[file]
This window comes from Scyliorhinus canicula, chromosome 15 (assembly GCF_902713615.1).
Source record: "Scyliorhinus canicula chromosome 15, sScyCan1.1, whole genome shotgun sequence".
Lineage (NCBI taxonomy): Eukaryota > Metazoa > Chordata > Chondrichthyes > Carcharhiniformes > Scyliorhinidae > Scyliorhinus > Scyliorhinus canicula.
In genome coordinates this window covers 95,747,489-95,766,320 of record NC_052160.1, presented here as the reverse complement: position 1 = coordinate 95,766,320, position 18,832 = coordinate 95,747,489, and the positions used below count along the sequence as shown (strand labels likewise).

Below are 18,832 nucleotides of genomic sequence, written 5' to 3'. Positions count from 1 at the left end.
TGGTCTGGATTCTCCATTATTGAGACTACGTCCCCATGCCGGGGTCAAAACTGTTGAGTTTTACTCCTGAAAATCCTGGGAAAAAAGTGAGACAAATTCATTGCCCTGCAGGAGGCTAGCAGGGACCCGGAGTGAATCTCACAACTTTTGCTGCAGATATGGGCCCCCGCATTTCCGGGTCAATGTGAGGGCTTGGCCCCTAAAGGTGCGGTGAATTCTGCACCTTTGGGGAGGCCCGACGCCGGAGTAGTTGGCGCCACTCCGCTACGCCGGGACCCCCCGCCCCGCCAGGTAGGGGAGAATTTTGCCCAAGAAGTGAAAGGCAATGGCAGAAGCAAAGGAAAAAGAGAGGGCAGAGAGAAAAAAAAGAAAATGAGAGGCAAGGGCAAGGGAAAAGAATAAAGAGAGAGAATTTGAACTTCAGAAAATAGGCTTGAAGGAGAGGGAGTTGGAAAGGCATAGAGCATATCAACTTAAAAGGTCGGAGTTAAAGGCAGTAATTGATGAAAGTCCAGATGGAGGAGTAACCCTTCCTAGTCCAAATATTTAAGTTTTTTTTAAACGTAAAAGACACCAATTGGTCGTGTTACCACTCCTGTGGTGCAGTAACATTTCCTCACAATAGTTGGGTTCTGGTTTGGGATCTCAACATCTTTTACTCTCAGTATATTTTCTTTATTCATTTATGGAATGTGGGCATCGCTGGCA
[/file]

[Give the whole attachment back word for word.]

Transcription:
This window comes from Scyliorhinus canicula, chromosome 15 (assembly GCF_902713615.1).
Source record: "Scyliorhinus canicula chromosome 15, sScyCan1.1, whole genome shotgun sequence".
Lineage (NCBI taxonomy): Eukaryota > Metazoa > Chordata > Chondrichthyes > Carcharhiniformes > Scyliorhinidae > Scyliorhinus > Scyliorhinus canicula.
In genome coordinates this window covers 95,747,489-95,766,320 of record NC_052160.1, presented here as the reverse complement: position 1 = coordinate 95,766,320, position 18,832 = coordinate 95,747,489, and the positions used below count along the sequence as shown (strand labels likewise).

Below are 18,832 nucleotides of genomic sequence, written 5' to 3'. Positions count from 1 at the left end.
TGGTCTGGATTCTCCATTATTGAGACTACGTCCCCATGCCGGGGTCAAAACTGTTGAGTTTTACTCCTGAAAATCCTGGGAAAAAAGTGAGACAAATTCATTGCCCTGCAGGAGGCTAGCAGGGACCCGGAGTGAATCTCACAACTTTTGCTGCAGATATGGGCCCCCGCATTTCCGGGTCAATGTGAGGGCTTGGCCCCTAAAGGTGCGGTGAATTCTGCACCTTTGGGGAGGCCCGACGCCGGAGTAGTTGGCGCCACTCCGCTACGCCGGGACCCCCCGCCCCGCCAGGTAGGGGAGAATTTTGCCCAAGAAGTGAAAGGCAATGGCAGAAGCAAAGGAAAAAGAGAGGGCAGAGAGAAAAAAAAGAAAATGAGAGGCAAGGGCAAGGGAAAAGAATAAAGAGAGAGAATTTGAACTTCAGAAAATAGGCTTGAAGGAGAGGGAGTTGGAAAGGCATAGAGCATATCAACTTAAAAGGTCGGAGTTAAAGGCAGTAATTGATGAAAGTCCAGATGGAGGAGTAACCCTTCCTAGTCCAAATATTTAAGTTTTTTTTAAACGTAAAAGACACCAATTGGTCGTGTTACCACTCCTGTGGTGCAGTAACATTTCCTCACAATAGTTGGGTTCTGGTTTGGGATCTCAACATCTTTTACTCTCAGTATATTTTCTTTATTCATTTATGGAATGTGGGCATCGCTGGCA